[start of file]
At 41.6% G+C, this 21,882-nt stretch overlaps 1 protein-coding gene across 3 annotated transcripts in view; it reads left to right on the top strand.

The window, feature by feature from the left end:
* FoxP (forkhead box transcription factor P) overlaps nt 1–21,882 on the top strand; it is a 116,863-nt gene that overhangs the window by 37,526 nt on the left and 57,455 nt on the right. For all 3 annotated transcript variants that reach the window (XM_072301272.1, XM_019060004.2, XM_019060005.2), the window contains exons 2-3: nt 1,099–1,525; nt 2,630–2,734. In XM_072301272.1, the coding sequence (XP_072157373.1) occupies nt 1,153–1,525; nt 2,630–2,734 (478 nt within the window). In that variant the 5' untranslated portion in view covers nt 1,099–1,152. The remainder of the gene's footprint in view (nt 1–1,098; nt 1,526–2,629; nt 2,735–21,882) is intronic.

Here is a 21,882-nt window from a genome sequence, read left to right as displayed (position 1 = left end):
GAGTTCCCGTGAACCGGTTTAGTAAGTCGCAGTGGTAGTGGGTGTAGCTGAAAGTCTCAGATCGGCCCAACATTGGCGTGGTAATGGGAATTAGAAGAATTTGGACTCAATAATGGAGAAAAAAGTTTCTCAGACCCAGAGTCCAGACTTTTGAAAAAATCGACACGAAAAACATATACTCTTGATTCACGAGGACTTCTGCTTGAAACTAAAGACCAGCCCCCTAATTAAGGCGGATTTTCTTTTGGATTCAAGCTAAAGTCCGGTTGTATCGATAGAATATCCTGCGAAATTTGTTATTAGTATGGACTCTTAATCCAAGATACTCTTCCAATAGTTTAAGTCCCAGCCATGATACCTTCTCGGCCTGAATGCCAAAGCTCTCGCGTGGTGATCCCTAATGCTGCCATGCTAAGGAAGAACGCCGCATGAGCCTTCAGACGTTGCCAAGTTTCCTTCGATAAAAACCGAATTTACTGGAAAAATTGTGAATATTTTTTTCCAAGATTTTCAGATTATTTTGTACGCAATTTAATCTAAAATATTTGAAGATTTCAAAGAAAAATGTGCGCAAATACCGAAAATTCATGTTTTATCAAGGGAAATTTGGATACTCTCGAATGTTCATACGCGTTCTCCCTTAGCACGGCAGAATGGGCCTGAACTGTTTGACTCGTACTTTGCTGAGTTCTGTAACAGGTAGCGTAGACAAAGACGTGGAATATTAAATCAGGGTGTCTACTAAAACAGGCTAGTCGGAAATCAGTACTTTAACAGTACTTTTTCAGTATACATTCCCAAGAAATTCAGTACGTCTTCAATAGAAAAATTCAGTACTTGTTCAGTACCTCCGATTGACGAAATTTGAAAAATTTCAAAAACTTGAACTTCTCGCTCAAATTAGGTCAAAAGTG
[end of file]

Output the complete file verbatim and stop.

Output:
At 41.6% G+C, this 21,882-nt stretch overlaps 1 protein-coding gene across 3 annotated transcripts in view; it reads left to right on the top strand.

The window, feature by feature from the left end:
* FoxP (forkhead box transcription factor P) overlaps nt 1–21,882 on the top strand; it is a 116,863-nt gene that overhangs the window by 37,526 nt on the left and 57,455 nt on the right. For all 3 annotated transcript variants that reach the window (XM_072301272.1, XM_019060004.2, XM_019060005.2), the window contains exons 2-3: nt 1,099–1,525; nt 2,630–2,734. In XM_072301272.1, the coding sequence (XP_072157373.1) occupies nt 1,153–1,525; nt 2,630–2,734 (478 nt within the window). In that variant the 5' untranslated portion in view covers nt 1,099–1,152. The remainder of the gene's footprint in view (nt 1–1,098; nt 1,526–2,629; nt 2,735–21,882) is intronic.

Here is a 21,882-nt window from a genome sequence, read left to right as displayed (position 1 = left end):
GAGTTCCCGTGAACCGGTTTAGTAAGTCGCAGTGGTAGTGGGTGTAGCTGAAAGTCTCAGATCGGCCCAACATTGGCGTGGTAATGGGAATTAGAAGAATTTGGACTCAATAATGGAGAAAAAAGTTTCTCAGACCCAGAGTCCAGACTTTTGAAAAAATCGACACGAAAAACATATACTCTTGATTCACGAGGACTTCTGCTTGAAACTAAAGACCAGCCCCCTAATTAAGGCGGATTTTCTTTTGGATTCAAGCTAAAGTCCGGTTGTATCGATAGAATATCCTGCGAAATTTGTTATTAGTATGGACTCTTAATCCAAGATACTCTTCCAATAGTTTAAGTCCCAGCCATGATACCTTCTCGGCCTGAATGCCAAAGCTCTCGCGTGGTGATCCCTAATGCTGCCATGCTAAGGAAGAACGCCGCATGAGCCTTCAGACGTTGCCAAGTTTCCTTCGATAAAAACCGAATTTACTGGAAAAATTGTGAATATTTTTTTCCAAGATTTTCAGATTATTTTGTACGCAATTTAATCTAAAATATTTGAAGATTTCAAAGAAAAATGTGCGCAAATACCGAAAATTCATGTTTTATCAAGGGAAATTTGGATACTCTCGAATGTTCATACGCGTTCTCCCTTAGCACGGCAGAATGGGCCTGAACTGTTTGACTCGTACTTTGCTGAGTTCTGTAACAGGTAGCGTAGACAAAGACGTGGAATATTAAATCAGGGTGTCTACTAAAACAGGCTAGTCGGAAATCAGTACTTTAACAGTACTTTTTCAGTATACATTCCCAAGAAATTCAGTACGTCTTCAATAGAAAAATTCAGTACTTGTTCAGTACCTCCGATTGACGAAATTTGAAAAATTTCAAAAACTTGAACTTCTCGCTCAAATTAGGTCAAAAGTG